Jordan Musser’s research focuses on music and politics in the twentieth century, and secondarily on musical aesthetics and criticism in nineteenth-century Europe. His current book project, tentatively titled Managing the Crisis: Music, Neoliberalism, and the Popular Avant-Garde in Britain, 1975–84, uses four case studies to explore how free improvisers, performance artists, punk bands, and reggae musicians in Britain both reacted against and ambivalently drew on burgeoning Thatcherism in the process of traversing fine-arts and mass-popular formations. His doctoral thesis, which serves as the book’s foundation, won the Donald J. Grout Memorial Prize for exceptional dissertations in music from Cornell University, where he earned the Ph.D. in Musicology in 2020. Jordan’s most recent publication is “The Avant-Garde is in the Audience: On the Popular Avant-Gardism of Linton Kwesi Johnson’s Dub Poetry,” which appeared in Twentieth-Century Music (Fall 2019). Nineteenth-century projects have concentrated on Austro-German music cultures, and research for them led to the article, “Carl Czerny’s Mechanical Reproductions,” which was published in the Journal of the American Musicological Society (Summer 2019).
Jordan’s scholarly investments far exceed his research specializations. This is reflected in his teaching at Syracuse, which has included courses such as “Global Pop and Politics,” “Music in Multicultural America,” “Introduction to World Music,” “Film Music,” “Music and Media,” and “History of Punk.”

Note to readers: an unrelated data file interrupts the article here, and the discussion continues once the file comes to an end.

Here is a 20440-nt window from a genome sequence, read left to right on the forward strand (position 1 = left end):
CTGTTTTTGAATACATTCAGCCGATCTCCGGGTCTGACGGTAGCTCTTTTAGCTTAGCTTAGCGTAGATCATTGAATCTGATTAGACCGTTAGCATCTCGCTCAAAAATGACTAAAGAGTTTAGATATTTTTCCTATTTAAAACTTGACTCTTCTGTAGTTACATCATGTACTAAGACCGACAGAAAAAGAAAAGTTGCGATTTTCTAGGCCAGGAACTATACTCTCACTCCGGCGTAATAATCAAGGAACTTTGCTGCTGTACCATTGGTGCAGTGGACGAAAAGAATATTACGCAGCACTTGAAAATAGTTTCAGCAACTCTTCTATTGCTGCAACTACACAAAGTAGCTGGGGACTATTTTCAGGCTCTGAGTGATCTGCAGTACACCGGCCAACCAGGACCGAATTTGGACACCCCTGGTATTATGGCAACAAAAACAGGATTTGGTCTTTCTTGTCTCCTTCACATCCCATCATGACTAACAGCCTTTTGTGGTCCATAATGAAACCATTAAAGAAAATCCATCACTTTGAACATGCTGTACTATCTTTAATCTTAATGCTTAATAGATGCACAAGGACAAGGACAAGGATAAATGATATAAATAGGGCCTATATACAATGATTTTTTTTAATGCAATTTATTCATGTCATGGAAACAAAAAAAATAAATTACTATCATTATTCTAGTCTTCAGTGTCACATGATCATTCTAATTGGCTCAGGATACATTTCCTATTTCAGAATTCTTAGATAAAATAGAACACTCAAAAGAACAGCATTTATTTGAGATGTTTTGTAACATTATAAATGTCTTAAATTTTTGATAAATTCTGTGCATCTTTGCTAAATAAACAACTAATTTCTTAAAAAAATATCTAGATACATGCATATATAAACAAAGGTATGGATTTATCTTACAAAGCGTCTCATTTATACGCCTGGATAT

Before moving to upstate New York, Jordan earned the M.A. in the Humanities from the University of Chicago, and before that the B.M. in Music Education from Susquehanna University. His research has been supported by the American Musicological Society, the Deutscher Akademischer Austauschdienst, the Westfield Center for Historical Keyboard Studies, the Don M. Randel Teaching and Research Fellowship, and other prizes and institutions. Standout conference appearances include the annual meeting of the American Musicological Society, the biennial meeting of the North American British Music Studies Association, and the Music and the Moving Image conference at New York University. Jordan’s reviews have been featured in forums such as Metal Music Studies, the Newsletter of the Westfield Center for Historical Keyboard Studies, and Sounding Out!. He also plays music regularly, most recently as a drummer for the Latin American music ensemble, Palonegro.